In the hierarchy of streets, alleys are the ultimate in utility. In an ideal world, access to the interior of a traditional city block would be limited to no more than two to four alley access points. With garbage services, delivery truck parking, and utility services neatly tucked behind the stores, the remaining perimeter of the block can be dedicated to interactions between businesses, customers, and passersby.
Traditional alleys are 18-ft wide; two-way streets. As such, activities within an alley can peacefully carry on with limited regulatory signage. If an alley is temporarily blocked from one end by a delivery truck, a person can simply go around to the other end to access their destination. Motorists and pedestrians work together in harmony with gentle glances and polite waves to create order. Congestion, honking, and anger are not often observed in alleys. One vehicle moves over a little for another to pass, or slows down a bit to allow a bicyclist to set the pace. The very design, activities, and occupants of alleys regulate vehicle speed far better than any speed limit sign or police presence could ever. Chaotic, but smart.
Rochester is blessed with a north-south alleyway system in many of the contiguous central business district blocks, creating a network of access and connectivity important to economic activity and traffic flow for motorists and pedestrians alike. The alley blocks between Broadway Ave South and 1st Avenue West, running from Peace Plaza south to the fire station, represent one set of alleys that service many of the important functions noted.
A peculiar oddity exists within this chain of alleys, a mystery unable to be explained through recent conversations with the City Engineer. At some point in the past, the alley between 2nd Street SW and 3rd Street SW was converted to a one-way, with appropriate regulatory signage to support this designation.
So what is the effect? Here is a pictorial quiz: what do you notice about the below photo of the 200 block alley that you do not see in the other three blocks?
Answer: Parked vehicles. Illegally.
And frequently (as in, all the time), every day, for periods much longer than the 30 minute sign regulates.
How can this be explained? Are the parking enforcement staff simply ignoring this one block, or forgetting it exists? Probably not.
Is this alley block wider or narrower or in some other way designed or engineered differently? No, it is 18-ft wide just like the others.
Vehicles are consistently observed parking in the 200 block alley (behind Old City Hall, City Market, etc), because it is signed as a one-way but has the exact same dimensions as the other alleys. Explained another way, a motorist observes two lanes of pavement, acknowledges to themselves that only one “lane” is dedicated to through traffic, and decides that the other lane can be used for parking. Free parking. Why pay a meter out front when you know there is a parking lane in the alley with free parking?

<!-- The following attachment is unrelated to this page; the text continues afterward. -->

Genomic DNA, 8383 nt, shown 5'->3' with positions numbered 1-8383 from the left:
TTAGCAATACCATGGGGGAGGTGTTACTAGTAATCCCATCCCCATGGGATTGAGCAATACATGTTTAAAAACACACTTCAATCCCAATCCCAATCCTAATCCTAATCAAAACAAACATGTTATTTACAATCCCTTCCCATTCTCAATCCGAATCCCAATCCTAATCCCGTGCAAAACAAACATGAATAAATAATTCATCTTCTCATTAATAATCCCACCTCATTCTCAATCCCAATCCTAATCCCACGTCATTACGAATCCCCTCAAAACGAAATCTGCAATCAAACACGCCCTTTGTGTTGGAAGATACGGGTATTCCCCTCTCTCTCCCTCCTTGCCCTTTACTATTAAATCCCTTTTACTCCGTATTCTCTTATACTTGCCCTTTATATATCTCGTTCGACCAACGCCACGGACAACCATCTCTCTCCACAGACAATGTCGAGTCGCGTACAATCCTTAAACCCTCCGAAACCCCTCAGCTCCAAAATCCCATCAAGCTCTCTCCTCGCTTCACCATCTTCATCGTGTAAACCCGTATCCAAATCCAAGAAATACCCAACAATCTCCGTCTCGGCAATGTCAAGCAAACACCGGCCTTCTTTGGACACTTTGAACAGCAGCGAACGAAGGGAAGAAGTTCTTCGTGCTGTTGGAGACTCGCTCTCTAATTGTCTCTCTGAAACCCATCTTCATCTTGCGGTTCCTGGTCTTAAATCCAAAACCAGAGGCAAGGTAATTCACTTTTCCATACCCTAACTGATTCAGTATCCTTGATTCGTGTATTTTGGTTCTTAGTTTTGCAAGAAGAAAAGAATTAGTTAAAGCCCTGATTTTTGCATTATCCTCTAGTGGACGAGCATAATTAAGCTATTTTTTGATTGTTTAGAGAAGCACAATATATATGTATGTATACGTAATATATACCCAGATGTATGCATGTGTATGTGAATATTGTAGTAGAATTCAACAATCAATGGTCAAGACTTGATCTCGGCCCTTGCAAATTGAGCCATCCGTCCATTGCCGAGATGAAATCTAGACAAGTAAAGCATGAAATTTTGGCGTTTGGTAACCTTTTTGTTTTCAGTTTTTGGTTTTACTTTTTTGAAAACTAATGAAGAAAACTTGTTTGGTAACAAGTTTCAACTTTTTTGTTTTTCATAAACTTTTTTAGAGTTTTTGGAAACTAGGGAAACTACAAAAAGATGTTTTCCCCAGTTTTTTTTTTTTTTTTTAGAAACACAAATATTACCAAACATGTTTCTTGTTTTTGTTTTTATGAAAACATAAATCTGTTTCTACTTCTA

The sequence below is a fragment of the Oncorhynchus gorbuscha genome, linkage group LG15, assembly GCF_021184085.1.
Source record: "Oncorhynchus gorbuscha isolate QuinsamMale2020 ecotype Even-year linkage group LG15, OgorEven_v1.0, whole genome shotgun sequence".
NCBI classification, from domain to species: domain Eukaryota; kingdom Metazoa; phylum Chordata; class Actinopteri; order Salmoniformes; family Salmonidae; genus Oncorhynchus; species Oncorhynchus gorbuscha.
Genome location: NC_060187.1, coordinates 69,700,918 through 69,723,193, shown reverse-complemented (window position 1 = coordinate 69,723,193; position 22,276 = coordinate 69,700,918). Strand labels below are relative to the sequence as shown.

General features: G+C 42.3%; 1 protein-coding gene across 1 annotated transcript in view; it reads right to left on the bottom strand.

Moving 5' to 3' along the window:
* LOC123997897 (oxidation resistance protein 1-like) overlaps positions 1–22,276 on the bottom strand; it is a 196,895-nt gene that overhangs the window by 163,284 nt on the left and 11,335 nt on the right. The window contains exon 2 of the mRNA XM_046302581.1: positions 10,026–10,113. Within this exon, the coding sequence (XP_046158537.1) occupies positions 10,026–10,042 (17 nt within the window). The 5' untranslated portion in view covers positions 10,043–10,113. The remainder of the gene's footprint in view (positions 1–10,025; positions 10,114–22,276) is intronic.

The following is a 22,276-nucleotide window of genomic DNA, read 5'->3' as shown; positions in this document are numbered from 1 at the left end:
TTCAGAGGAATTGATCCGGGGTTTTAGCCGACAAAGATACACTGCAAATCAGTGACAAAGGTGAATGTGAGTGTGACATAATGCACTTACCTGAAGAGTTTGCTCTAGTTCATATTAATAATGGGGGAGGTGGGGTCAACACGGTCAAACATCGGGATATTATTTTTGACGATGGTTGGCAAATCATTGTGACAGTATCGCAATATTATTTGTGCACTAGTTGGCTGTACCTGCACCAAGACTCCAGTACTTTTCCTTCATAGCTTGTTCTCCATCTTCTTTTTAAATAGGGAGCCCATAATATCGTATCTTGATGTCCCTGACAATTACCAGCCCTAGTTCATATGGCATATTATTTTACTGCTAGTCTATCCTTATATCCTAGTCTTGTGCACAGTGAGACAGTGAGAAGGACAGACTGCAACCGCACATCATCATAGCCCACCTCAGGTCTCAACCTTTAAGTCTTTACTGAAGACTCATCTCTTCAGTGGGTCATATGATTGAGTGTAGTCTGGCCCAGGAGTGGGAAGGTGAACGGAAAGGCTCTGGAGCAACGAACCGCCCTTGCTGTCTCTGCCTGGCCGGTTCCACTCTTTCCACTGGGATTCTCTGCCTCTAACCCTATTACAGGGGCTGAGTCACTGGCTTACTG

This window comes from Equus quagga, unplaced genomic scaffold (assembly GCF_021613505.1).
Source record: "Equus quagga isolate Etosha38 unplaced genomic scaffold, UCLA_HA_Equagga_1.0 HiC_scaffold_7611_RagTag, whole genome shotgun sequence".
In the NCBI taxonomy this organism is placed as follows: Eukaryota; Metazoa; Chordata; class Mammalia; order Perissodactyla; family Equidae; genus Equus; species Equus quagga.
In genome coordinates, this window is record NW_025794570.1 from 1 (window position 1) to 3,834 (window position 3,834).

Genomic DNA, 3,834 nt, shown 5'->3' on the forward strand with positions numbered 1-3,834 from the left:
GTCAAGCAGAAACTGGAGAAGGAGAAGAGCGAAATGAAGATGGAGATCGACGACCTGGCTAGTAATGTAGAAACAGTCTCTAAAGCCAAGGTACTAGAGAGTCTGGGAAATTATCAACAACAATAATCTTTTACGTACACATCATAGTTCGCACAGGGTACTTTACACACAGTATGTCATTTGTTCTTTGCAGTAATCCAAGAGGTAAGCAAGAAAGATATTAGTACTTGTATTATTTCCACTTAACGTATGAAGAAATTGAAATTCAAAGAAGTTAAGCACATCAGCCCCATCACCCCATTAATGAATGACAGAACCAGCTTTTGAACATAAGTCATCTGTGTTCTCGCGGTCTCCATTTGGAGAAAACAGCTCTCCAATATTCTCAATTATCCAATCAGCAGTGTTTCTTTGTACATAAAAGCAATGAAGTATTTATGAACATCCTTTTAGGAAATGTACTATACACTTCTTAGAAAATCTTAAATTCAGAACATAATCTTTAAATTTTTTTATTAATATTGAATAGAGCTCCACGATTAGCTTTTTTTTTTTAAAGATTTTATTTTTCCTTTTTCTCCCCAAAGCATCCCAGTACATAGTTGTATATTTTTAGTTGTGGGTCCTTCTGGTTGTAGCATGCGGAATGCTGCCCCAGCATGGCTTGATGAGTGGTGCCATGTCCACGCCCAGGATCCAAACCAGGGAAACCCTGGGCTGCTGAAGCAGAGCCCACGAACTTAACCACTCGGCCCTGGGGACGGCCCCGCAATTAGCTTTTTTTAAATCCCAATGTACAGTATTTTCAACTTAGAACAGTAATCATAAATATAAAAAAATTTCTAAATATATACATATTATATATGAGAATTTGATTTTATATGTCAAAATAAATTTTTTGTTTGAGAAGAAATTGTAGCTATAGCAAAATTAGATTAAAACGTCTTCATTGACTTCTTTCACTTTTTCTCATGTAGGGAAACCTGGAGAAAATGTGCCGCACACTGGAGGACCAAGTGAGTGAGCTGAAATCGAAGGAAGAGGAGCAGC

A proposed skyway traversing the 300 block alley from 318 Commons to former Paine Furniture will require two structural piers to be placed within the 18-ft alley, presumably along the edge. Effectively this will narrow the alley by several feet somewhere behind Paine Furniture. Marching in step with road design manuals, the City Engineer checks the design tables and makes the determination that the the 300 block alley shall be converted from two-way traffic, to one-way due to the narrowed lanes. 18-ft alley = two lanes. Anything narrower, two vehicles cannot possibly pass. Orderly, but dumb.
Design Rochester supports minimal to no alley signage or regulation. Alleys should not be signed as one-way, even if that is what the engineering design guidelines suggest given a narrower lane dimension. Local control and individual decision-making supersedes the need for excessive signage and regulation. Let humans figure it out on their own -- we are capable and should be allowed the opportunity to prove it. Allow the parking regulation staff and police to focus their resources on more pressing issues that truly impact finances (checking parking meters) and people’s lives (speeding over 30mph, which really does not ever occur in an alley).
We challenge the city to remove the one-way signage from the 200 block alley, and maintain the two-way status of the 300 block alley even after the bridge piers are placed. Prototype it for 30 days. What outcomes might you expect during this pilot? Will chaos ensue beyond the levels today? Will there be speeding, vehicle crashes, and pedestrian deaths? Likely not. We believe this will also cut down on the free parking occurring daily in the 200 block alley. Parking is of high value in the downtown core, and we should seek to eliminate (not by regulation but by design) any free parking opportunities.